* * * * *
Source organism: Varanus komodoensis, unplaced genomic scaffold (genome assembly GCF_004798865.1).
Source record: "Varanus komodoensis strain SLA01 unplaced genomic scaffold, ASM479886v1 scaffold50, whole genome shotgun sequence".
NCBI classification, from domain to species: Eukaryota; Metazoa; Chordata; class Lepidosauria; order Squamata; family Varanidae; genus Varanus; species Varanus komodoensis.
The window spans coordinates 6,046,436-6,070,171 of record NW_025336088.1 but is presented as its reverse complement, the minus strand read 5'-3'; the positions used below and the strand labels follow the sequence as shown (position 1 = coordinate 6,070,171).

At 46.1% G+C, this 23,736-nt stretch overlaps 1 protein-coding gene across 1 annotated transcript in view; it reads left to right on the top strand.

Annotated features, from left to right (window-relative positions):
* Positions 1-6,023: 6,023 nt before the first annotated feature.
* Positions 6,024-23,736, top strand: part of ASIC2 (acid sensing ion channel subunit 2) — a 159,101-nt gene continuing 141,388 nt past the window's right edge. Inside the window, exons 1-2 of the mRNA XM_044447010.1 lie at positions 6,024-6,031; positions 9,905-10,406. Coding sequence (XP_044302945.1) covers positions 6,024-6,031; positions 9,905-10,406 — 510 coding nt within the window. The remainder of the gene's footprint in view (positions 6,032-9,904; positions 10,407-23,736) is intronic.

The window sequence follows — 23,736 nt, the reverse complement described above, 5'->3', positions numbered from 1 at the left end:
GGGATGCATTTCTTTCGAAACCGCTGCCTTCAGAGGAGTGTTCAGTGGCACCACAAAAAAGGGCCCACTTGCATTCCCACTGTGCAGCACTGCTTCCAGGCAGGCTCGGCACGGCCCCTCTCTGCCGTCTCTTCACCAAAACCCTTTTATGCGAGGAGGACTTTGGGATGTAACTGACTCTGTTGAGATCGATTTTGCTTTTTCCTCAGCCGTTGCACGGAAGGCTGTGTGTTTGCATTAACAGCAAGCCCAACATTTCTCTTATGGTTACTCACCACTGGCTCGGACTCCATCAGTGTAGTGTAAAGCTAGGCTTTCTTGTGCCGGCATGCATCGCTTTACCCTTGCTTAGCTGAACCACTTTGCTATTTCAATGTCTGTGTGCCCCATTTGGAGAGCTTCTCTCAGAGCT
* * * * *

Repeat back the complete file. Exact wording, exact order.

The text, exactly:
Source organism: Varanus komodoensis, unplaced genomic scaffold (genome assembly GCF_004798865.1).
Source record: "Varanus komodoensis strain SLA01 unplaced genomic scaffold, ASM479886v1 scaffold50, whole genome shotgun sequence".
NCBI classification, from domain to species: Eukaryota; Metazoa; Chordata; class Lepidosauria; order Squamata; family Varanidae; genus Varanus; species Varanus komodoensis.
The window spans coordinates 6,046,436-6,070,171 of record NW_025336088.1 but is presented as its reverse complement, the minus strand read 5'-3'; the positions used below and the strand labels follow the sequence as shown (position 1 = coordinate 6,070,171).

At 46.1% G+C, this 23,736-nt stretch overlaps 1 protein-coding gene across 1 annotated transcript in view; it reads left to right on the top strand.

Annotated features, from left to right (window-relative positions):
* Positions 1-6,023: 6,023 nt before the first annotated feature.
* Positions 6,024-23,736, top strand: part of ASIC2 (acid sensing ion channel subunit 2) — a 159,101-nt gene continuing 141,388 nt past the window's right edge. Inside the window, exons 1-2 of the mRNA XM_044447010.1 lie at positions 6,024-6,031; positions 9,905-10,406. Coding sequence (XP_044302945.1) covers positions 6,024-6,031; positions 9,905-10,406 — 510 coding nt within the window. The remainder of the gene's footprint in view (positions 6,032-9,904; positions 10,407-23,736) is intronic.

The window sequence follows — 23,736 nt, the reverse complement described above, 5'->3', positions numbered from 1 at the left end:
GGGATGCATTTCTTTCGAAACCGCTGCCTTCAGAGGAGTGTTCAGTGGCACCACAAAAAAGGGCCCACTTGCATTCCCACTGTGCAGCACTGCTTCCAGGCAGGCTCGGCACGGCCCCTCTCTGCCGTCTCTTCACCAAAACCCTTTTATGCGAGGAGGACTTTGGGATGTAACTGACTCTGTTGAGATCGATTTTGCTTTTTCCTCAGCCGTTGCACGGAAGGCTGTGTGTTTGCATTAACAGCAAGCCCAACATTTCTCTTATGGTTACTCACCACTGGCTCGGACTCCATCAGTGTAGTGTAAAGCTAGGCTTTCTTGTGCCGGCATGCATCGCTTTACCCTTGCTTAGCTGAACCACTTTGCTATTTCAATGTCTGTGTGCCCCATTTGGAGAGCTTCTCTCAGAGCT